All models are wrong, but some are useful.
George E. P. Box
As demand for my services is strongest in the healthcare sector, I have developed an industry focus. That said, I have also helped many clients from other industries to solve their quantitative problems.
Some recent examples may help to give you an impression of typical challenges and topics.
Pharma sales organization: Demand by regions and specialties
A pharmaceuticals company wanted to know the incidence of coagulation disorders diagnosed in German hospitals, broken down by medical departments.
I started by evaluating the quality records of German hospitals (published by a federal-level committee) for relevant diagnoses and treatments, and then I enriched these data by adding primary data on the frequency and regional distribution of said indications (sources: G-DRG-Browser, German Institute for the Hospital Remuneration System – Using the GFK-Regiograph®, a specialist analytical software application, I was then able to visualize the micro-geographic distribution of relevant diagnoses. This output provided the basis for the client’s sales management and restructuring of sales regions.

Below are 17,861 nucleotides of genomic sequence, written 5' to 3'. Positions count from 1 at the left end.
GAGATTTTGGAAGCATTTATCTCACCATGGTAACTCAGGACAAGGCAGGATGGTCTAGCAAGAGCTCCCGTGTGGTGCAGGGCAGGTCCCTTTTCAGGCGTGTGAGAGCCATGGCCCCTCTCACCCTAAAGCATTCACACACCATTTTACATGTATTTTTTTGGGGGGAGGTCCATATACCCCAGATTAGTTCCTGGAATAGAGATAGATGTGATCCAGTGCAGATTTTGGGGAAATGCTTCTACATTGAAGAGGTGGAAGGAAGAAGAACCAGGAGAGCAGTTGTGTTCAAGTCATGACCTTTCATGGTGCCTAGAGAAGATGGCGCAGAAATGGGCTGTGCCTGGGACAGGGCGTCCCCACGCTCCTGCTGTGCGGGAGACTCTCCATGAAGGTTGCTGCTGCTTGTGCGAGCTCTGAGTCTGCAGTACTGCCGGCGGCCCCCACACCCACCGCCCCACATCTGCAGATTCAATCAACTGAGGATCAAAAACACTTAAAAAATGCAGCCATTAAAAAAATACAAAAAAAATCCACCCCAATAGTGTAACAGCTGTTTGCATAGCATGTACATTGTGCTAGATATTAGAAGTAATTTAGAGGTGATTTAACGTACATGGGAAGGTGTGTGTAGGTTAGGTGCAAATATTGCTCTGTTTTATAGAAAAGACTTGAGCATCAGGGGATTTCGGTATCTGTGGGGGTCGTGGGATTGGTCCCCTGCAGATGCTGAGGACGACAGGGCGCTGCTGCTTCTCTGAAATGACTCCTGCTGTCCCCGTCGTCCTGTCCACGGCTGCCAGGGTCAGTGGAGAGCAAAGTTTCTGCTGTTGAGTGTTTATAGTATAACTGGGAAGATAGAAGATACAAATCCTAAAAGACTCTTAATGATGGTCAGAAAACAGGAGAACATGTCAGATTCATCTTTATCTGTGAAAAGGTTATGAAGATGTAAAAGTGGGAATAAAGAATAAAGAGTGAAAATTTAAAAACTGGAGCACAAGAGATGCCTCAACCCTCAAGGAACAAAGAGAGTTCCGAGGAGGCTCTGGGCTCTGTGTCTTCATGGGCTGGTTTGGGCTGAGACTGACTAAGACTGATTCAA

Company merger: Estimate of combined regional market shares
Prior to a planned company merger, this client required – with a view to ensuring adherence to competition law – an informed estimate of the future joint market shares by region.
I set up a database containing all market share data for both companies, and then I visualized regional market shares (using the GFK-Regiograph®) and identified regions with potentially critical market shares. Next, I created a software tool to simulate various market coverage scenarios. This enabled both companies to consider a range of different business constellations in their negotiations and work out an appropriate solution.